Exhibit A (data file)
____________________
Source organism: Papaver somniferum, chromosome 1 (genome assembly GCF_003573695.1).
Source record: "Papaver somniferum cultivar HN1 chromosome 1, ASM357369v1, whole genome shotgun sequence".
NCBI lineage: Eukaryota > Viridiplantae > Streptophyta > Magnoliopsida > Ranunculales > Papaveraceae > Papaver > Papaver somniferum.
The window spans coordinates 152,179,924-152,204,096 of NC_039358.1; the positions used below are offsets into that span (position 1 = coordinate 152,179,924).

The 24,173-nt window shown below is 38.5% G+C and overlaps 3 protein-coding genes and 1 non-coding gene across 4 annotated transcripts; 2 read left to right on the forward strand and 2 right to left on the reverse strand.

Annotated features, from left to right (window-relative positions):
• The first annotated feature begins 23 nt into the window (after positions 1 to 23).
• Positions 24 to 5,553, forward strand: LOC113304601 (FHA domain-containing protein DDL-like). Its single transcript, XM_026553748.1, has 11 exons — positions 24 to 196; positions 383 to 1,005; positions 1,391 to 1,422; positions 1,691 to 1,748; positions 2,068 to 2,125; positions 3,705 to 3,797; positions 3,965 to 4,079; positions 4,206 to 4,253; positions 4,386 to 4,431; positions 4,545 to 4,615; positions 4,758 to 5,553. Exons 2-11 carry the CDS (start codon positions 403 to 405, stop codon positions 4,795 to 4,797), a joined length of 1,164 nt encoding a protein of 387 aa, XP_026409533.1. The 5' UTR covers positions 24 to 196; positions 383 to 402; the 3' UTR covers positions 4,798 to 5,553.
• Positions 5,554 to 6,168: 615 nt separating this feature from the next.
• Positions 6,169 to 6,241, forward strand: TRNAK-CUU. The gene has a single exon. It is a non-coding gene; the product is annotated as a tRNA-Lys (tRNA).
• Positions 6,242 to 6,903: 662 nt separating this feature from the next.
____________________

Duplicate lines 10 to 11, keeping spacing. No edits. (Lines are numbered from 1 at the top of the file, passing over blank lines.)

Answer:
• Positions 6,169 to 6,241, forward strand: TRNAK-CUU. The gene has a single exon. It is a non-coding gene; the product is annotated as a tRNA-Lys (tRNA).
• Positions 6,242 to 6,903: 662 nt separating this feature from the next.